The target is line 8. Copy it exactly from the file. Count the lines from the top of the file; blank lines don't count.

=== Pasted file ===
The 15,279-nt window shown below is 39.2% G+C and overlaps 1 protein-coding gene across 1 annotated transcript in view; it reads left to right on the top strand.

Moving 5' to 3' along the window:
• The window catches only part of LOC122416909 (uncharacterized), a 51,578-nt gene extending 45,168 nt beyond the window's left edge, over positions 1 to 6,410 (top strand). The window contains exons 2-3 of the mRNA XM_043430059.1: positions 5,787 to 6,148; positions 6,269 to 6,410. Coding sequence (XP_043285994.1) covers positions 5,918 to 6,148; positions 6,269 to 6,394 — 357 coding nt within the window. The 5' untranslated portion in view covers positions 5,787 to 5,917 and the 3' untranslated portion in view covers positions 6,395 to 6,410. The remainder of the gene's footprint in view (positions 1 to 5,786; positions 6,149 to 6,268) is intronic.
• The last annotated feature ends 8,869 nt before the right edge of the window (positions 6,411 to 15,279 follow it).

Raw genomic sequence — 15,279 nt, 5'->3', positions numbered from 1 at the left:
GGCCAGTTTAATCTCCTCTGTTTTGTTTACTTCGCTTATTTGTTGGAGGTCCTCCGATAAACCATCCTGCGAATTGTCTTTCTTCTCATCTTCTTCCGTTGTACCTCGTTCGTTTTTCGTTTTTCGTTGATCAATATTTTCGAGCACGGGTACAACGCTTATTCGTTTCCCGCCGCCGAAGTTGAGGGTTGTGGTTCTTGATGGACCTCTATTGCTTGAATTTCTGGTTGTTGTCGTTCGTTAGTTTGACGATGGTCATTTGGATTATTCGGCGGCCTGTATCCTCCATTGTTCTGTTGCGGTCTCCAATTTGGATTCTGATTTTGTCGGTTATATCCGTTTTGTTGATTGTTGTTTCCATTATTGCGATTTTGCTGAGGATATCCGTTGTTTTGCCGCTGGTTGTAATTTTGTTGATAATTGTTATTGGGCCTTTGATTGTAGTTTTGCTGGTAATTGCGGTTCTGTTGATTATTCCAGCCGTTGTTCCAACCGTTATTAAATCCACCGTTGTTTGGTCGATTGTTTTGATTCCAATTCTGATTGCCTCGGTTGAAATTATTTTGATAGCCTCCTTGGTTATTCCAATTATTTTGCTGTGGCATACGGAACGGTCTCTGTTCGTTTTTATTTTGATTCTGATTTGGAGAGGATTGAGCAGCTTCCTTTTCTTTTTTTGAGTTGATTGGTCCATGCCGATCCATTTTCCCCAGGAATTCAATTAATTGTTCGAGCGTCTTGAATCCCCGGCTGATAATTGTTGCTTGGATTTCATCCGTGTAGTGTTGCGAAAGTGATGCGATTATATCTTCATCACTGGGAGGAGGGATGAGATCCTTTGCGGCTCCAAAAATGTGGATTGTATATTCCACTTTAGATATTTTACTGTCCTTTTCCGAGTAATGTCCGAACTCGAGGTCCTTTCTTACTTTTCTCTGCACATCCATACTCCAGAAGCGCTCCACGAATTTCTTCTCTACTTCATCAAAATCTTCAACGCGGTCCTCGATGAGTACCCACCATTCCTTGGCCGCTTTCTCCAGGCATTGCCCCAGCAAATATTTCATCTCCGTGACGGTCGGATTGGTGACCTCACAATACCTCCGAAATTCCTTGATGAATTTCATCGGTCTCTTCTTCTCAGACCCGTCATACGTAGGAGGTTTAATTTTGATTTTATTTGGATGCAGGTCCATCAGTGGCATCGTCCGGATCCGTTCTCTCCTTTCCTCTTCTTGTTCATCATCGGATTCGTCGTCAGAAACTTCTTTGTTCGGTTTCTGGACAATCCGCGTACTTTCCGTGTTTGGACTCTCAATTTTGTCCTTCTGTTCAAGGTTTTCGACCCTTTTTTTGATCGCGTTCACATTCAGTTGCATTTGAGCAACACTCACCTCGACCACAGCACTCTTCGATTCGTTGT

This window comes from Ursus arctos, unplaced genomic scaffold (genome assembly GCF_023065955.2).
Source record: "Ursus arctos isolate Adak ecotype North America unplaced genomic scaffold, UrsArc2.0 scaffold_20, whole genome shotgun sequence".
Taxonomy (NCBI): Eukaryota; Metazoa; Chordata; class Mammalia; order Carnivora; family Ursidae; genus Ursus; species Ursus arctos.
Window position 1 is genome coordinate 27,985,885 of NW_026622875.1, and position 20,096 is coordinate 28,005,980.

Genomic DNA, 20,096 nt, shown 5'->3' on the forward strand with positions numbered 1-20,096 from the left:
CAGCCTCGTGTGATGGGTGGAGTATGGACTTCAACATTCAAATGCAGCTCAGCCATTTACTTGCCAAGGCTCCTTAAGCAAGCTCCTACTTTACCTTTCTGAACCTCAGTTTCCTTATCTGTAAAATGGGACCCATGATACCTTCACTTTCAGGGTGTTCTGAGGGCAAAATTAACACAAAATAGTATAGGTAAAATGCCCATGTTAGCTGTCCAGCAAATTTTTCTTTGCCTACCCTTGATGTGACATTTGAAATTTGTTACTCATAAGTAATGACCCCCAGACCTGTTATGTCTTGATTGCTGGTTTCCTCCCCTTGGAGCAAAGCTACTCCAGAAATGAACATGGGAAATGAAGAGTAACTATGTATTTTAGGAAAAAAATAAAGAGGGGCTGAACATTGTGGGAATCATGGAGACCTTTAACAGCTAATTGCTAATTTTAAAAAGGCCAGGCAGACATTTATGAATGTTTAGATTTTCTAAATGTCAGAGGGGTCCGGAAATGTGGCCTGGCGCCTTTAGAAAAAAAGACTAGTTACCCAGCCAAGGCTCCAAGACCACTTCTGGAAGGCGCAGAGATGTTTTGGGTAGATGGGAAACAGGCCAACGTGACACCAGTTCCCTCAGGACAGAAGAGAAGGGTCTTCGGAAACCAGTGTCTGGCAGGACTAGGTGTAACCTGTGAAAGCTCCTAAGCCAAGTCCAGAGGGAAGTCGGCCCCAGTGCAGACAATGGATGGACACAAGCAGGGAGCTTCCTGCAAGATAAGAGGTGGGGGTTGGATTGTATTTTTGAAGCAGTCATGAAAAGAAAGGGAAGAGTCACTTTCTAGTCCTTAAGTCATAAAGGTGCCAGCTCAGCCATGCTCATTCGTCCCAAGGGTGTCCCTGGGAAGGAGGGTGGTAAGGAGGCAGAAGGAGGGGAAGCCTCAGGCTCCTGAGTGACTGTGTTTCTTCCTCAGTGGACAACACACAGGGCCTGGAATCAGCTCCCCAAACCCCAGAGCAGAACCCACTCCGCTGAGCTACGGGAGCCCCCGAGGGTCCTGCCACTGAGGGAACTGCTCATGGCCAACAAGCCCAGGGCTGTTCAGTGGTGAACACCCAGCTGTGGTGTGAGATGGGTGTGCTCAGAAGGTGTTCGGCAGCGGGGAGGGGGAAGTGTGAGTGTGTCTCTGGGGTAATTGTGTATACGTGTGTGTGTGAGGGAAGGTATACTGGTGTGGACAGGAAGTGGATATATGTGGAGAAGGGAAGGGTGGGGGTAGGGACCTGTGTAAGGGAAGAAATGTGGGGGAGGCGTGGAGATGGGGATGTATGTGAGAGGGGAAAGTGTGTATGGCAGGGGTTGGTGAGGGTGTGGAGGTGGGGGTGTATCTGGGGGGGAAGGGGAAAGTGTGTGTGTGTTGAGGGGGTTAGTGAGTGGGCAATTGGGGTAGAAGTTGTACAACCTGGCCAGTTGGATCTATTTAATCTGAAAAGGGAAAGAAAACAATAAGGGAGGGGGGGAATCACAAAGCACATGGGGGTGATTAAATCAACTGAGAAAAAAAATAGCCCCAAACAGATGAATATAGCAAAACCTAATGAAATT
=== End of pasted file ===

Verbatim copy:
Source record: "Ursus arctos isolate Adak ecotype North America unplaced genomic scaffold, UrsArc2.0 scaffold_20, whole genome shotgun sequence".